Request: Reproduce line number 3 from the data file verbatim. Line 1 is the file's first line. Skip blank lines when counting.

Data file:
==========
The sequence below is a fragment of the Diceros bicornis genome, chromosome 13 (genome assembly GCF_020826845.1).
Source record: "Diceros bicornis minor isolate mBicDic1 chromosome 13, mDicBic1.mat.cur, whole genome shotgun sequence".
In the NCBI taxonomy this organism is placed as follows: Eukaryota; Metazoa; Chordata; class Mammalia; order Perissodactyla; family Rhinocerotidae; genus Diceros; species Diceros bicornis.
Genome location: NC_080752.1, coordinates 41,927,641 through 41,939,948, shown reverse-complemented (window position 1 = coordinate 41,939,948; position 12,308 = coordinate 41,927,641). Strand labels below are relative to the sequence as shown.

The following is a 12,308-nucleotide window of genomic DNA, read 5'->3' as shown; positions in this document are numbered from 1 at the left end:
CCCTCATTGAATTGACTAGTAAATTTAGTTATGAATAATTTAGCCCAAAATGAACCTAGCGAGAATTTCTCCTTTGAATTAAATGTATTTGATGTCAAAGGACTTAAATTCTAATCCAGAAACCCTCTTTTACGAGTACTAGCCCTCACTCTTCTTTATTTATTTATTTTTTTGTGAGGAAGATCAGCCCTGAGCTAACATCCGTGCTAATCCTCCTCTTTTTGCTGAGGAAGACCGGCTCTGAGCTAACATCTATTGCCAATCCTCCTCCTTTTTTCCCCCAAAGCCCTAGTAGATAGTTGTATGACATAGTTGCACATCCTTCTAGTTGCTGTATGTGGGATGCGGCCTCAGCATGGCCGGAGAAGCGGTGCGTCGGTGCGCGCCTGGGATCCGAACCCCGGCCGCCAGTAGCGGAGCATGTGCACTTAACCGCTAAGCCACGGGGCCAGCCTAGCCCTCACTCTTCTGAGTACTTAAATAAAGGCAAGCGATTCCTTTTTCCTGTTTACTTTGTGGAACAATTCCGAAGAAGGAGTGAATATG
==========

In the NCBI taxonomy this organism is placed as follows: Eukaryota; Metazoa; Chordata; class Mammalia; order Perissodactyla; family Rhinocerotidae; genus Diceros; species Diceros bicornis.